# Working backwards

1. Aug 31, 2006

### programmer

I've taken Calculus 1, but it was a few years ago, so bear with me. I understand how to use derivitaves to find critical numbers, relative max's and min's, points of inflections, incresing, decreasing. all that good stuff.

my question is, if I have two points I want a x^3 line pass through, how can i accomplish this?

2. Aug 31, 2006

### VietDao29

y = x3 is a curve, not a line.
I don't really get what you mean. y = x3 is a specific curve, i.e you cannot change the set of points that it passes through.
If you want to get 2 points on the curve, just choose 2 arbitrary x1, and x2 values, then from there find the corresponding y1, and y2. And you'll have 2 points that the curve passes through.

3. Aug 31, 2006

### programmer

no, i want to MODIFY a x^3 equation to MAKE it pass through the points i already have set.

4. Aug 31, 2006

### programmer

the first point is 0,0, and the 2nd point could be anything, how to i alter the curve to make it pass through my 2nd point?

5. Aug 31, 2006

### chroot

Staff Emeritus
You're trying to curve-fit a cubic to some known data set.

Look up cubic spline interpolation. Numerical Recipes in C has a section on it, with the algorithm coded in C.

http://www.library.cornell.edu/nr/cbookcpdf.html [Broken]

If you only have two points, one of which is (0, 0) and the other is (x0, y0), just solve this equation for a:

$a x_0^3 = y_0$

- Warren

Last edited by a moderator: May 2, 2017
6. Sep 3, 2006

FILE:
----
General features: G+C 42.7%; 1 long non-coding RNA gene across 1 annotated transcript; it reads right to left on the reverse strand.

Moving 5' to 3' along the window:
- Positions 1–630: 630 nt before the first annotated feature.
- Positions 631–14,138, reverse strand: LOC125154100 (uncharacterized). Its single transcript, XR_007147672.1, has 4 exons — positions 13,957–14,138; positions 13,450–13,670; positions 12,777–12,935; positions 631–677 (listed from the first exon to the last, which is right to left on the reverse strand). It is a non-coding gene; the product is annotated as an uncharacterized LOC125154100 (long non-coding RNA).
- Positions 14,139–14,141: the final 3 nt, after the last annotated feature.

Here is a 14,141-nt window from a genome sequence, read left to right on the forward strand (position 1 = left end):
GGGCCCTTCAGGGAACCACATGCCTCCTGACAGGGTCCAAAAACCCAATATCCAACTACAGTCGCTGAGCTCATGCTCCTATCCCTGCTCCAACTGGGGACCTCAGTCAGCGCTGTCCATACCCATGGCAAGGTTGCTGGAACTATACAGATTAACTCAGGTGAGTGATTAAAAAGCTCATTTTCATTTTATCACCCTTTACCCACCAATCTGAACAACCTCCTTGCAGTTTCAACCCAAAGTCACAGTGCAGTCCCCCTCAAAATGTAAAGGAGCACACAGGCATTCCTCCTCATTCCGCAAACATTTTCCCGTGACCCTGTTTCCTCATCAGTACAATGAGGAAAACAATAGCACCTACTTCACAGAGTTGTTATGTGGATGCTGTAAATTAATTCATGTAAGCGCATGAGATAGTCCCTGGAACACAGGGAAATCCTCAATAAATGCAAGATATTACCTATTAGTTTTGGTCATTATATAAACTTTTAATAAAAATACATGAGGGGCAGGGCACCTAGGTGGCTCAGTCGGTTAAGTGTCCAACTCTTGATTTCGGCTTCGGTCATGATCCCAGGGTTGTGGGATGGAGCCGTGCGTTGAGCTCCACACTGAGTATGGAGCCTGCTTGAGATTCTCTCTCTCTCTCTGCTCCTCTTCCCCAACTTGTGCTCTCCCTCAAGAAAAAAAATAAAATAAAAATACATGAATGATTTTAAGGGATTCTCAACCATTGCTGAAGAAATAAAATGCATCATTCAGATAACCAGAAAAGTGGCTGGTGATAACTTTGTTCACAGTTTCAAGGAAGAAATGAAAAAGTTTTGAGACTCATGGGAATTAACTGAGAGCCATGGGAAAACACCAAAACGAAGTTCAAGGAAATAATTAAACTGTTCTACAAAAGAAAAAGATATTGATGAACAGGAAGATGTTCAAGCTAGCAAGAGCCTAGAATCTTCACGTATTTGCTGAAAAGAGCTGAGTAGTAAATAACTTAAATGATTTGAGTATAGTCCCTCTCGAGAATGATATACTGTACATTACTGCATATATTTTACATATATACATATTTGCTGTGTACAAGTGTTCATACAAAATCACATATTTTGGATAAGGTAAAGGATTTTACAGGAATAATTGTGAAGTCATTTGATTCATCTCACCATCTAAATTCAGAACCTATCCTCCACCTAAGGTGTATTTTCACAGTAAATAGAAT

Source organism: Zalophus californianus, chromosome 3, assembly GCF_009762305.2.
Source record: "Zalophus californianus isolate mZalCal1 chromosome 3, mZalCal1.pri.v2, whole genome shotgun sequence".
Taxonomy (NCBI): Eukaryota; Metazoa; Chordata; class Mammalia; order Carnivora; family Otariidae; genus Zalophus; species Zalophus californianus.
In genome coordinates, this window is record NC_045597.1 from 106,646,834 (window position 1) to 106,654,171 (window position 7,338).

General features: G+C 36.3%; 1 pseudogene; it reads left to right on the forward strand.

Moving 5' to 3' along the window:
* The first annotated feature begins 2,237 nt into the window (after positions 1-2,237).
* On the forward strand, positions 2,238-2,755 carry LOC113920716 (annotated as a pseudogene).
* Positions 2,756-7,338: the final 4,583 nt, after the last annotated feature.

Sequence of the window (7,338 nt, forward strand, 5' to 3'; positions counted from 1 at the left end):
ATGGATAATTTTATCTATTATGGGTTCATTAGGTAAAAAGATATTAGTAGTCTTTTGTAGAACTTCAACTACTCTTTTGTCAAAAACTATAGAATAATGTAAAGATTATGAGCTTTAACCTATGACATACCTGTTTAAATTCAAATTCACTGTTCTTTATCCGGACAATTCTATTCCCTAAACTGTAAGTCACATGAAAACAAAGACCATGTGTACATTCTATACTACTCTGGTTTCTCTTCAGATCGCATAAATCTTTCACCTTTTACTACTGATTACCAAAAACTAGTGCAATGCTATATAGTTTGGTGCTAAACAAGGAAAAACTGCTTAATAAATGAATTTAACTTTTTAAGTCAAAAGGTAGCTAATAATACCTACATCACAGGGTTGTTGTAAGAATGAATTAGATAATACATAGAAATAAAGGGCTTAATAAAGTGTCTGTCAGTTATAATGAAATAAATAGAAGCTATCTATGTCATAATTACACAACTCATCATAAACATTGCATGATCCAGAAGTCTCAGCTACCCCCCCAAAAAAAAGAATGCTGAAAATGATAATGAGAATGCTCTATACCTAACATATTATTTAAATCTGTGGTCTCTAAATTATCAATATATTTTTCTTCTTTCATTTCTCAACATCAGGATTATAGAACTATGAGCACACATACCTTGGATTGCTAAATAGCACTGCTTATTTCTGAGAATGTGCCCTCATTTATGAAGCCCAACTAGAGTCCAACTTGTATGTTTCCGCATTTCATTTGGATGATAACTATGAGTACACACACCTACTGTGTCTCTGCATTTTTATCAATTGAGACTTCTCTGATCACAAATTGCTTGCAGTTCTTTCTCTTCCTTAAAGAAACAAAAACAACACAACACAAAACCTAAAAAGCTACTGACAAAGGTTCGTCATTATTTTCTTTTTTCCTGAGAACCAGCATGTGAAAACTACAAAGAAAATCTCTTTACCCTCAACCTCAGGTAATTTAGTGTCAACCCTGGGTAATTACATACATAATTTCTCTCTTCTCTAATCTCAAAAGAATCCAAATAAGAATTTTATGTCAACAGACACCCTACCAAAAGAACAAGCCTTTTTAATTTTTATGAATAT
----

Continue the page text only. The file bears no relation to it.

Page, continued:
### HallsofIvy

Staff Emeritus
There are many different ways to do this. For example, as chroot said, if you want a formula of the form y= ax3, which necessarily passes through (0,0) for all a, just select a so that y0= ax3: That is $$y= \left(\frac{y_0}{x_0^3}\right)x^3$$ passes through (0,0) and (x0,y0).

Or, you could alter y= x3 to look like y= x3+ ax. In order to have y= y0 when x= x0 we must have $y_0= x_0^3+ ax_0$ or, solving for a, $a= \frac{y_0- x_0^3}{x_0}$. That is, the graph of $y= x^3+ \frac{y_0- x_0^3}{x_0}x$ passes through (0,0) and (x0,y0). There are many other possiblities. The choice is essentially arbitrary unless you have other conditions to fulfill.

Last edited: Sep 8, 2006
7. Sep 7, 2006

### programmer

well....i guess I've forgotten a lot of calculus...what does the I in those equations stand for? Integral?

8. Sep 8, 2006

### HallsofIvy

Staff Emeritus
?? What I are you talking about? Which response does this relate to?

9. Sep 8, 2006

### programmer

nevermind...the X's in those equations look like I's...

that's retarded

10. Sep 8, 2006

### chroot

Staff Emeritus
Mm... that's how all x's are typeset in every math book I've ever seen.

- Warren